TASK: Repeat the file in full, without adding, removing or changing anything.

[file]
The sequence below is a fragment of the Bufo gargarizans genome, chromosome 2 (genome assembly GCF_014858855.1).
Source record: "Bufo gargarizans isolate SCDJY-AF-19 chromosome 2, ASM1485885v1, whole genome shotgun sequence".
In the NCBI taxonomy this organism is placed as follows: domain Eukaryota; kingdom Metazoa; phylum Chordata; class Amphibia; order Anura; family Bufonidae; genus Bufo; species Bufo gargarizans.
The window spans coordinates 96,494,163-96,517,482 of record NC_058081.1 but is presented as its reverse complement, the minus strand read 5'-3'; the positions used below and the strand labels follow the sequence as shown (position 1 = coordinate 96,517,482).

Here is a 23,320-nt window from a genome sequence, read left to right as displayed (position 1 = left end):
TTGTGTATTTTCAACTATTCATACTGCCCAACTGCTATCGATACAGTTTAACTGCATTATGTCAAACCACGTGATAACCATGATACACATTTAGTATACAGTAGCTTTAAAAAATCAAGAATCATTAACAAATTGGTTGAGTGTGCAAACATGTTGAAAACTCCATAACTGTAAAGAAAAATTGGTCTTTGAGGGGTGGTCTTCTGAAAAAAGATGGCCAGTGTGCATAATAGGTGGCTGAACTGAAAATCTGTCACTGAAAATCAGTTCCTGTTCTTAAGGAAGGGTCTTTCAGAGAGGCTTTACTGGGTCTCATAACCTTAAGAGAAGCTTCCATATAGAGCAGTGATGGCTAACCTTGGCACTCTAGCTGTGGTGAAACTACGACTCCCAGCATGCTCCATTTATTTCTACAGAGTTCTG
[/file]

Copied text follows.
The sequence below is a fragment of the Bufo gargarizans genome, chromosome 2 (genome assembly GCF_014858855.1).
Source record: "Bufo gargarizans isolate SCDJY-AF-19 chromosome 2, ASM1485885v1, whole genome shotgun sequence".
In the NCBI taxonomy this organism is placed as follows: domain Eukaryota; kingdom Metazoa; phylum Chordata; class Amphibia; order Anura; family Bufonidae; genus Bufo; species Bufo gargarizans.
The window spans coordinates 96,494,163-96,517,482 of record NC_058081.1 but is presented as its reverse complement, the minus strand read 5'-3'; the positions used below and the strand labels follow the sequence as shown (position 1 = coordinate 96,517,482).

Here is a 23,320-nt window from a genome sequence, read left to right as displayed (position 1 = left end):
TTGTGTATTTTCAACTATTCATACTGCCCAACTGCTATCGATACAGTTTAACTGCATTATGTCAAACCACGTGATAACCATGATACACATTTAGTATACAGTAGCTTTAAAAAATCAAGAATCATTAACAAATTGGTTGAGTGTGCAAACATGTTGAAAACTCCATAACTGTAAAGAAAAATTGGTCTTTGAGGGGTGGTCTTCTGAAAAAAGATGGCCAGTGTGCATAATAGGTGGCTGAACTGAAAATCTGTCACTGAAAATCAGTTCCTGTTCTTAAGGAAGGGTCTTTCAGAGAGGCTTTACTGGGTCTCATAACCTTAAGAGAAGCTTCCATATAGAGCAGTGATGGCTAACCTTGGCACTCTAGCTGTGGTGAAACTACGACTCCCAGCATGCTCCATTTATTTCTACAGAGTTCTG